It is part of the office of Bishop in our Anglican tradition to make decisions, on behalf of the people or our diocese and the wider Church, about Ordination and this relationship between a potential ordinand and the Bishop is a personal one. At this point the postulant and the Bishop will meet, pray, and work together on the discernment of whether or not God is calling the postulant to Ordination at this time.

Full Time Stipendiary Ministry

  1. Ordinations will not normally be planned until there is a recommendation for ordination from the Postulancy Commission.
  2. Ordinations will only be planned after a specific appointment has been obtained, or where the Bishop has a specific placement for a postulant.
  3. Postulants will be instructed throughout their training that graduation does not obligate  the Bishop to ordain or nominate for placement.
  4. The Bishop and the Executive Archdeacon will assist sponsored Algoma students who  cannot be placed or who might not be placed to become aware of possibilities elsewhere in the church.

Non-Stipendiary and Part-time

  1. Applicants being considered for non-stipendiary ministry must satisfy the equivalency  procedures for theological training established by Postulancy Commission.
  2. Non-stipendiary applicants will be assessed in the normal way by the Postulancy Commission.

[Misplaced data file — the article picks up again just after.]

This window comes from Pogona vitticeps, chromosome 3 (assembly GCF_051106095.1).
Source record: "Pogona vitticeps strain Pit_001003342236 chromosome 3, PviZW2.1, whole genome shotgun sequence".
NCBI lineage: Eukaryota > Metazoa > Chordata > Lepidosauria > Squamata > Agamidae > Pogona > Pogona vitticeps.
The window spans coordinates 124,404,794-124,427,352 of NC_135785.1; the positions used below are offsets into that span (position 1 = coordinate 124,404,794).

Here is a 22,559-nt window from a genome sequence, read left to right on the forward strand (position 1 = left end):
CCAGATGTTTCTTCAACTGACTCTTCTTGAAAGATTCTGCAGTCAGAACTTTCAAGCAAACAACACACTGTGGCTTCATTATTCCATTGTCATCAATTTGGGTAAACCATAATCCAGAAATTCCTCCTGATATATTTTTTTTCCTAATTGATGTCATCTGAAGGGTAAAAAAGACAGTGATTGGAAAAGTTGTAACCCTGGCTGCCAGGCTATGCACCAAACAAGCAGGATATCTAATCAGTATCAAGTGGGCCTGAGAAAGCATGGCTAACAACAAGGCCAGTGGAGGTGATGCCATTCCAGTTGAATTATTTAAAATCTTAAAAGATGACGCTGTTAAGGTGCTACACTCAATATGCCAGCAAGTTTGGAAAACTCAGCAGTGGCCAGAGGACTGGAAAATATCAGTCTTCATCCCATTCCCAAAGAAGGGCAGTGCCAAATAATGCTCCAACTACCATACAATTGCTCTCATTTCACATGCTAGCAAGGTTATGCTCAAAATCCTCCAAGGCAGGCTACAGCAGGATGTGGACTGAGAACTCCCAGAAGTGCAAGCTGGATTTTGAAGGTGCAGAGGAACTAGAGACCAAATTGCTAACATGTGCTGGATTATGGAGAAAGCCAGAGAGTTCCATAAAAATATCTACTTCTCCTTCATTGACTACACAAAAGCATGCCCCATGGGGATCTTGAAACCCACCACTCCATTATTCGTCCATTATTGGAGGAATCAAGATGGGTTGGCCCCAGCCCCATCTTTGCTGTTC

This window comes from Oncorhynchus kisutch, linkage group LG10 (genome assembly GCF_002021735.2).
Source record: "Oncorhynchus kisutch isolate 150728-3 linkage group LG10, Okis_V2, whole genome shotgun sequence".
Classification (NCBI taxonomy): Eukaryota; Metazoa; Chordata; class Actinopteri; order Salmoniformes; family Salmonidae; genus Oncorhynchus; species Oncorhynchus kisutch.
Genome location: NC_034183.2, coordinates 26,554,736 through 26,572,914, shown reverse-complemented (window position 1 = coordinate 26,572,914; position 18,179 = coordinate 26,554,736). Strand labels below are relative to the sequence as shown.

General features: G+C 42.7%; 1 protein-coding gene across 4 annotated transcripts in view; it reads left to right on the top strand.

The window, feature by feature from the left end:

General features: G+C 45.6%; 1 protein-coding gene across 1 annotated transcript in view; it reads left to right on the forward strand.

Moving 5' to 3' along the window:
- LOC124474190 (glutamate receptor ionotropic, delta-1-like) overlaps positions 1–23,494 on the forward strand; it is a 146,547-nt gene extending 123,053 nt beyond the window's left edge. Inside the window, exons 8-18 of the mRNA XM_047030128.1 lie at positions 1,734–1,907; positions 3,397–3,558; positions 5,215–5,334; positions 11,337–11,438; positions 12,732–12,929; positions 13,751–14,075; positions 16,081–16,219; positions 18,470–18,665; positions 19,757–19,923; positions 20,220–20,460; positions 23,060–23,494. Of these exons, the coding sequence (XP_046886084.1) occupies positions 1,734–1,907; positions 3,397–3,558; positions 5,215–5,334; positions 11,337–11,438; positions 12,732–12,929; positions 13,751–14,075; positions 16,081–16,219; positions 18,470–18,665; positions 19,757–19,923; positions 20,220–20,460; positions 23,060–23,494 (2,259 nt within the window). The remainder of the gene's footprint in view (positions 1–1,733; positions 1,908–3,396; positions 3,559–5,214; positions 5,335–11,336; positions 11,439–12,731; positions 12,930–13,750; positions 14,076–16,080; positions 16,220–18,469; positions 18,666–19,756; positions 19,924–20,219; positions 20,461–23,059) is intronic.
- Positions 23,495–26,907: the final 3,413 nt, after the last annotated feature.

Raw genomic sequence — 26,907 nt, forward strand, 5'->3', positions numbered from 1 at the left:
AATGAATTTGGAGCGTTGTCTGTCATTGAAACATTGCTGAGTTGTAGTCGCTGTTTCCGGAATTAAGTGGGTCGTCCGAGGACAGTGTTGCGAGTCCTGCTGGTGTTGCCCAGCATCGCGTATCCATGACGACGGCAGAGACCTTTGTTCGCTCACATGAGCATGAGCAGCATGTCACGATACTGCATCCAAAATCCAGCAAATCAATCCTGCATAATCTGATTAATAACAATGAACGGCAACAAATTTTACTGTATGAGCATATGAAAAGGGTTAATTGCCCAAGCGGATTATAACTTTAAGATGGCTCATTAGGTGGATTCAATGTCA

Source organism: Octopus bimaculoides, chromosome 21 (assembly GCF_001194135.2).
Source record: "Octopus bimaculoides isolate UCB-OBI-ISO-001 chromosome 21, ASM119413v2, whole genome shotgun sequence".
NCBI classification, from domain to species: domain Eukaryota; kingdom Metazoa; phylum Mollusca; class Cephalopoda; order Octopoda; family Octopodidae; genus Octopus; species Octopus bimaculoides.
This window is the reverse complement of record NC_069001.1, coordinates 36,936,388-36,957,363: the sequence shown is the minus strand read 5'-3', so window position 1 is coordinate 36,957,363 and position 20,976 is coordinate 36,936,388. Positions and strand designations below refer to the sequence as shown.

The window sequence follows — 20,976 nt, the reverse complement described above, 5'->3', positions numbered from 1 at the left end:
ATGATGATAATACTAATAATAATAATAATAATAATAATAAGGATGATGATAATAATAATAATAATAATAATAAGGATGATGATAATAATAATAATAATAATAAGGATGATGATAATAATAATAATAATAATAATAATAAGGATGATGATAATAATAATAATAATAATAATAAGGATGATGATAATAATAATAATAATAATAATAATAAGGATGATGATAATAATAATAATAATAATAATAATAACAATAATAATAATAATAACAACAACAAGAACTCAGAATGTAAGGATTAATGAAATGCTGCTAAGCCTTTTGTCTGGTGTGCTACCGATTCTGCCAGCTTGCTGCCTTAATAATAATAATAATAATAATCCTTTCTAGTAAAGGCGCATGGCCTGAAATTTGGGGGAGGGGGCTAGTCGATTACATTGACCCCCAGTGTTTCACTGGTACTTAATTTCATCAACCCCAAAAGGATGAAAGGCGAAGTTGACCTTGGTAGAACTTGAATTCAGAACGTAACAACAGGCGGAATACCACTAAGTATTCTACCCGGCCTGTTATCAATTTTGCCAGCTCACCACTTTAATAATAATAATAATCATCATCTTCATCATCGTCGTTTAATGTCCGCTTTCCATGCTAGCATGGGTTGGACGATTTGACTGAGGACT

3. The timing of ordination decisions for those in a non-seminary stream will normally be expanded.
  4. Candidates will not normally be received from outside the Diocese for these  ministries. Part of the assessment will normally be a long-time service and exposure in lay ministries within the Diocese.
  5. People should not be accepted into these ministries if they have any lingering sense of injustice or disappointment about not being full-time stipendiary.
  6. Ministries in this category will normally be term appointments by covenant.


(March 2012)

A congregation considering using games of chance as a way of fundraising should give careful and prayerful consideration to the following principles:

  • Raffles and lotteries should build Christian community – they should both exhibit and promote Christian fellowship.
  • Congregations should be respectful of the ‘weaker conscience’ – if raffles or lotteries are the source of conflict in the congregation, it is better not to have them.